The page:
The facelifted HiLux is in showrooms now, Jay, including the SR5+ model. The good news is that the suspension has been refined to improve ride and the engine has been given a once-over with a larger turbocharger to boost power to 150kW. Toyota also claims it has addressed the diesel particulate filter problems that were an issue for owners of the previous version. Prices start at around $60,000 and up for the model you’re interested in. The good news is that the Extra-Cab layout is available in SR5 trim and while it doesn’t offer the full interior space of a dual-cab, the two small occasional seats in the rear do bump its seating capacity to four.

    Show more
  • What is the fuel consumption for a 1999 Toyota Hilux?

    An accurate comparison with contemporary competitors to the HiLux is very hard to find as these cars were built at a time when light commercial vehicles weren’t being officially tested for fuel economy as they are today. Suffice to say that fuel economy won’t be as good as a more modern vehicle with more modern engine technology and management electronics.

    About the closest I can get you is a 2003 HiLux dual-cab with the 2.7-litre engine which has an official combined economy figure of 11.1 litres per 100km. But while there’s a handful of years between your car and the one I’ve just quoted, the comparison is actually relatively meaningful as the HiLux in either case is essentially the same vehicle with the same basic engine.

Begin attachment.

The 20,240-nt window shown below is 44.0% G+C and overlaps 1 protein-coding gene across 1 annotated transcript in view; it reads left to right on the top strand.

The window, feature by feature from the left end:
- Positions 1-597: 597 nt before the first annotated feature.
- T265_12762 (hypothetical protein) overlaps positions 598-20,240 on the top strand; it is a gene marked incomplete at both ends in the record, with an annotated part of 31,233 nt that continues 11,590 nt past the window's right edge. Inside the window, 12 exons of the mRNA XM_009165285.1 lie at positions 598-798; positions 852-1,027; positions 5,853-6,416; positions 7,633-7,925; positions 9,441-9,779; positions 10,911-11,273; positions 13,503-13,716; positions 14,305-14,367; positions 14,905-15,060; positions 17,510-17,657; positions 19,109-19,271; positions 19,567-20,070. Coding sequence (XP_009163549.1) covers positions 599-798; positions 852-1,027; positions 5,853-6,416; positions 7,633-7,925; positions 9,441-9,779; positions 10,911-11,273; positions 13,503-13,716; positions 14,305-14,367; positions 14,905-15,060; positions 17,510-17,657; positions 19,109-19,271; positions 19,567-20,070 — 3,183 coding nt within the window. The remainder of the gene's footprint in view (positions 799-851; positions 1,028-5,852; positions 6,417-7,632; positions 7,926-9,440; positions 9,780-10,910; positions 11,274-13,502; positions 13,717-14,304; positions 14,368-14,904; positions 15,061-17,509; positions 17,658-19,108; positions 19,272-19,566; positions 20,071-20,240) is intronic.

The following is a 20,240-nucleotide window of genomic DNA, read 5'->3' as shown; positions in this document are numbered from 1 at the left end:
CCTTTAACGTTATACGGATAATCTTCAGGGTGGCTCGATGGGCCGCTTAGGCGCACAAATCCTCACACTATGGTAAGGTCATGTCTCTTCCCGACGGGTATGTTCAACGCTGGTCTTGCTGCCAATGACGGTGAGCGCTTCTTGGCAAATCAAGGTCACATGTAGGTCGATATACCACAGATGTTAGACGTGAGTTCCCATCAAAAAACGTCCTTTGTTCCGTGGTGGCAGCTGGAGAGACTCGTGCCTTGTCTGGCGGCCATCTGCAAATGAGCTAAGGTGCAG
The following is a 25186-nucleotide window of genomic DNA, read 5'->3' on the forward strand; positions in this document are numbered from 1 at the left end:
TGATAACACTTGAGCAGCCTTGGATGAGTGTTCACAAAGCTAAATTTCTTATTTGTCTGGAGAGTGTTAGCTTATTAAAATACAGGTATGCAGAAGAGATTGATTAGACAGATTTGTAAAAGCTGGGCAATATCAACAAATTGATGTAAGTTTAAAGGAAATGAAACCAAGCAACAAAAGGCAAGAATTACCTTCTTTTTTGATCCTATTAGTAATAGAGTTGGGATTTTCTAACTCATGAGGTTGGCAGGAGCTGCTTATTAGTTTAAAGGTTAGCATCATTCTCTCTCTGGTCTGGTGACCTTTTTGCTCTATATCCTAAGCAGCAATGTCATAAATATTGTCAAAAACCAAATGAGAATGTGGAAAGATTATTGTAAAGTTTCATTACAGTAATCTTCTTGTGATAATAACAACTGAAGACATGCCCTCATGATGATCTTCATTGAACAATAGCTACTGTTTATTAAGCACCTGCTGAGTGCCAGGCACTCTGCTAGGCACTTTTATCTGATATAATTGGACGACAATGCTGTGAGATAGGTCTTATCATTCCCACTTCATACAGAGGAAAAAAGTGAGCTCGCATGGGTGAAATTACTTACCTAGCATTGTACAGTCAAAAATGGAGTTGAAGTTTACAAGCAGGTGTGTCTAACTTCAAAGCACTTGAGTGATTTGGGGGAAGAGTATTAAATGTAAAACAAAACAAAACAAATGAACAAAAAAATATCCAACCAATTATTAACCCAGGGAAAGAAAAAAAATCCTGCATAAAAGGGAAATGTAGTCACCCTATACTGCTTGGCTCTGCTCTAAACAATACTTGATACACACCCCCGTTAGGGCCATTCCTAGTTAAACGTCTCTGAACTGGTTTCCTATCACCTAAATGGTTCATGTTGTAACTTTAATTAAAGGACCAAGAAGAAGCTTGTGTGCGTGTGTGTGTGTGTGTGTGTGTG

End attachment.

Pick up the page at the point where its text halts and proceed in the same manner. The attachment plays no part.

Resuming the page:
The thing to remember with all these official figures is that they really only stand up as a direct comparison to other vehicles of a similar type when tested against the same criteria. In the real world, you’ll really battle to get anything like the claimed fuel economy number and I’d expect a HiLux like the one you have to use at least 11 litres per 100km on the highway and closer to 14 litres or even more around the suburbs.

    Show more
  • What dual cab 4x4 ute should I buy?

    The problem with all these vehicles, Darren, is that they seem to have covered huge distances (200,000km is a lot for a car that is just eight years old, no?). Also, some of them have covered those kilometres towing huge, heavy trailers and a full tray at the same time. So, the first piece of advice is to buy one that has a full service history and hasn’t been worked half to death. A Ranger with a huge bull-bar, suspension lift, winch and mud tyres, for instance, is a dead certainty to have been thrashed through the bush every weekend of its life. So be careful and take each vehicle on its merits and overall condition.

    It seems you’ve heard of the Ranger’s engine troubles (overheating due to faulty EGR coolers and failed fuel injectors) but the Toyota three-litre turbo-diesel is not without its faults either. Cracked pistons between 100,000km and 150,000km are not unknown and, like any common-rail diesel, the Toyota’s engine can consume injectors at a frightening rate. The bottom line is that all these modern common-rail diesels are highly tuned and absolutely need their maintenance. Even then, they can fail, so it’s worth knowing.

    For your purposes, Darren, I think the Ranger with its more powerful engine (147kW and 470Nm plays the Toyota’s 120kW and 343Nm) and much greater towing capacity (3500kg for the Ford, 2250kg for the Toyota) would be the smarter way to go.

    Show more
See All Toyota HiLux FAQs
Disclaimer: You acknowledge and agree that all answers are provided as a general guide only and should not be relied upon as bespoke advice. Carsguide is not liable for the accuracy of any information provided in the answers.